Coupe du Monde

The first thing that strikes you about the roads leading out of Bordeaux heading up the Dordogne is the smoothness of the tarmac and whiteness of the paint upon it. It makes for super smooth rolling of your bicycle tyres, which is just as well when the bike is weighed down by four stone worth of pannier, tent, and general camping equipment. Not to mention overweight Mackems.

Dropped off around eight a.m. on what felt like could have been the hottest day of the year. Unhitched mountain bikes from the trailer and bags from the undercarriage storage compartment. The bus pulled away, leaving behind five men on the verge of adventure – six days to ride four-hundred miles to catch a glimpse of the world’s greatest bike race.

By mid-morning, the beauty of Bergerac had been swished straight through in a blur, adrenaline and the sense of needing to get early miles into the legs becoming almost sunstroke inducing. By early afternoon you run out of water and can’t find an open shop anywhere. Luckily, you find a fountain to top up empty bottles and drench the backs of necks. The suspicion of said fountain actually being connected in some way to the local drainage system is very strong within the group, though nothing is said, just, you know, body language.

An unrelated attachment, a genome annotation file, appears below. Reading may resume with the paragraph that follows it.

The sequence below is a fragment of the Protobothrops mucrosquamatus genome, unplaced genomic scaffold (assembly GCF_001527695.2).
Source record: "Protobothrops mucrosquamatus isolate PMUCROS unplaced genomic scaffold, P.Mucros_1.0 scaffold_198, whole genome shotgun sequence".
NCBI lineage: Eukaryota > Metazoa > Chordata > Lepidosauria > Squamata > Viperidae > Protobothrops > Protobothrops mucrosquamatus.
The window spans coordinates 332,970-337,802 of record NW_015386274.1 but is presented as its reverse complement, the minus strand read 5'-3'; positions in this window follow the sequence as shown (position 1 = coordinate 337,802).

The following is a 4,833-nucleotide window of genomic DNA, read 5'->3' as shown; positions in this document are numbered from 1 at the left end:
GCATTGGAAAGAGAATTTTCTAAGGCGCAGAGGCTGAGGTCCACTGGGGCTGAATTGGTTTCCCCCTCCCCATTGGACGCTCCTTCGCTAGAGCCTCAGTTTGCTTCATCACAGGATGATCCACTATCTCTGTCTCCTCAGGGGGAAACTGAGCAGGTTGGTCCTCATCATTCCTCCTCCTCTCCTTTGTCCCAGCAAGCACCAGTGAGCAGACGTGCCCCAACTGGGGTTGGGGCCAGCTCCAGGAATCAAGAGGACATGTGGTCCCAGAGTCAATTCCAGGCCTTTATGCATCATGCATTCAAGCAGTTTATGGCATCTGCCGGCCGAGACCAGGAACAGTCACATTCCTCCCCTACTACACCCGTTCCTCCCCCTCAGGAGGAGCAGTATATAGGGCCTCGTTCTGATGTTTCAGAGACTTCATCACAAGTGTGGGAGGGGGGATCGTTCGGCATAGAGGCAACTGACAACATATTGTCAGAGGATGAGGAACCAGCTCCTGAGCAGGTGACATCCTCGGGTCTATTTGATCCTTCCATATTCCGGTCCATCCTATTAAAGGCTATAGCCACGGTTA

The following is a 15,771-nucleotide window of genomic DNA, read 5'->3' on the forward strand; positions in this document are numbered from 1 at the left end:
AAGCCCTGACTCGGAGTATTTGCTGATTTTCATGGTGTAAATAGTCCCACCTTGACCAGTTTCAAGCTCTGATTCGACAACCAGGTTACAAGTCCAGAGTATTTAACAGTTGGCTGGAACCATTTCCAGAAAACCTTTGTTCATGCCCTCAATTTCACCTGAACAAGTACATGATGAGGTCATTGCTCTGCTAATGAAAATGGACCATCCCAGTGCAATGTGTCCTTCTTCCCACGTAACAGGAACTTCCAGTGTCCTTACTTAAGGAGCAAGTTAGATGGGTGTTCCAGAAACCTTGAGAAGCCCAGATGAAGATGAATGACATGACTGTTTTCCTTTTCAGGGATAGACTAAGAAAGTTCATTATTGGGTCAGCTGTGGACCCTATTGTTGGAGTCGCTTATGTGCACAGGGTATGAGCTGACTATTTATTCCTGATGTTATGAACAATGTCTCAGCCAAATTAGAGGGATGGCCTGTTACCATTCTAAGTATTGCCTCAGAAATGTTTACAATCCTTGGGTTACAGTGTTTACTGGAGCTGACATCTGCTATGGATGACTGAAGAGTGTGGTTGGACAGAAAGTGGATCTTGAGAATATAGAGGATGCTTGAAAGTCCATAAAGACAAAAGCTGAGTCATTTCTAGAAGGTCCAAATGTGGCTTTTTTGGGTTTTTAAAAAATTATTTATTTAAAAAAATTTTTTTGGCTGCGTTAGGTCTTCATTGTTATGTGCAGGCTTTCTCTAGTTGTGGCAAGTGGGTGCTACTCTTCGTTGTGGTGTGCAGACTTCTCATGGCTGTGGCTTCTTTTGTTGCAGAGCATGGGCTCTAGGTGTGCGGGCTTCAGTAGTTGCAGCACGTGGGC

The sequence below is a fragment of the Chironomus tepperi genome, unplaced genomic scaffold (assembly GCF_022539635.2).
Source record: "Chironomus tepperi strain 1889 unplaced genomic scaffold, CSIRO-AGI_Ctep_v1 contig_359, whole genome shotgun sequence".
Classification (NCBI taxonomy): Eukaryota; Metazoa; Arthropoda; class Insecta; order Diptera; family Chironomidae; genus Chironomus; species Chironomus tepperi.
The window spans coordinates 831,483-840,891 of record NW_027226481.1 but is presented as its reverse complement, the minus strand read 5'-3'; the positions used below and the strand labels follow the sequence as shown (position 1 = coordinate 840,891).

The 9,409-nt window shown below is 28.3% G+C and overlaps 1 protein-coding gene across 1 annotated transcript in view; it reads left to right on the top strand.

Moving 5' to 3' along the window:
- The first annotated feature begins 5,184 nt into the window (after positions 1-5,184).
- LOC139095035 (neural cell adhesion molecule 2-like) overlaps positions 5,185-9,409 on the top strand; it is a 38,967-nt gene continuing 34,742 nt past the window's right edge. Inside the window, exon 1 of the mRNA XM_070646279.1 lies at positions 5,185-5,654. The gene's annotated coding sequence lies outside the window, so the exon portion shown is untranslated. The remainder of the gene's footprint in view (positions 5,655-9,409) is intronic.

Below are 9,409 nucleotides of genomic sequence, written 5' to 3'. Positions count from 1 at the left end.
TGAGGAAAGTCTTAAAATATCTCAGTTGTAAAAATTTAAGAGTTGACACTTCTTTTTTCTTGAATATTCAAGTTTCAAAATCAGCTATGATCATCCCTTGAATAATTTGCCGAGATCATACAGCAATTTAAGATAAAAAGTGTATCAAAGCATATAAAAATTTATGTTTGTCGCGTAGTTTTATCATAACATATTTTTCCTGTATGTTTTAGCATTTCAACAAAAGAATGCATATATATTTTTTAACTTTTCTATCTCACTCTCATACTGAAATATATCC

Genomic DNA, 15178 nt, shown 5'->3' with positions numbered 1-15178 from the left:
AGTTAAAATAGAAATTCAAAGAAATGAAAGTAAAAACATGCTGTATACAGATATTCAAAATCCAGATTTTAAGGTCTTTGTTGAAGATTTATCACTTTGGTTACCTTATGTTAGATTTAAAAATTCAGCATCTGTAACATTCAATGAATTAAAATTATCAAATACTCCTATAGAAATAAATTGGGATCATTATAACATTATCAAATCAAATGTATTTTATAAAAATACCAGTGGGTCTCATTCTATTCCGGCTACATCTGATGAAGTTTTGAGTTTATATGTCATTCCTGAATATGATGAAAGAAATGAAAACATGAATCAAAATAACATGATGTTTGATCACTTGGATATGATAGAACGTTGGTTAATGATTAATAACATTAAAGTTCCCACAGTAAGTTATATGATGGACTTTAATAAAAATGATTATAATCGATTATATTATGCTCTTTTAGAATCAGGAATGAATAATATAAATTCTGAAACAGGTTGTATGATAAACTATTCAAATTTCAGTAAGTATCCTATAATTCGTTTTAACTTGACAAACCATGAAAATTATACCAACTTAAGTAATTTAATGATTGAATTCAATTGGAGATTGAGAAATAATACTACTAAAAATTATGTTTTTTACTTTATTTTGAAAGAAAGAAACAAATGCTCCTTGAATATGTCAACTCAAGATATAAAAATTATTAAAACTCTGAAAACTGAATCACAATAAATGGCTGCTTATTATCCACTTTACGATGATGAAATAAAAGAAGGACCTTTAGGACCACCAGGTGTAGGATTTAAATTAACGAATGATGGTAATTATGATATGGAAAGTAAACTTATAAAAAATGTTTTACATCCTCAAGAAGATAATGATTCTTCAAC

As the heat beats ever harder, the pace slows to a more manageable crack. The constant chirp of crickets mixes in with stifling air to create a pressure in the forehead that demands you rip your helmet from your nut and dowse it. Except you don’t, you just keep going.

When the days final destination is reached, forearms are starting to prickle, the rubber tyres are close to melting, and you’ve found your way to an uninhabited campsite near Beaumont-du-Périgord – eighty-five miles further east. That’s when you realise what day it is, and realise you have a couple of hours to find yourself a bar with a TV. This is when you get to practice your non-existent French. This usually includes talking slower and louder whilst waving your hands frantically.

And so, you find out, nearest town/village – four miles away. Possibility of a taxi to get you there – none. Chance of then actually finding a bar – less than zero. A way of then getting back – ‘We will inform your next of kin.’

You need a miracle. And that’s just what you get. The offer of a portable TV being set up on a patio underneath an *olive tree; a meal made on the hoof by the campsite owner’s wife; and a gift of wine and bottled lager to go with it.

The sun goes down, and the heat of the day lingers cool enough to make the wine and lager tickle the brain into fooling yourself you’ve landed in heaven. And then it starts, with co-commentary from Arséne Wenger (in French), probably the worst World Cup Final you’ve ever seen.

Still, it could be so much worse, and unknowingly, that’s just what would happen. But that’s a story for another day.

The End.

*probably not an olive tree, but it sounds nice.

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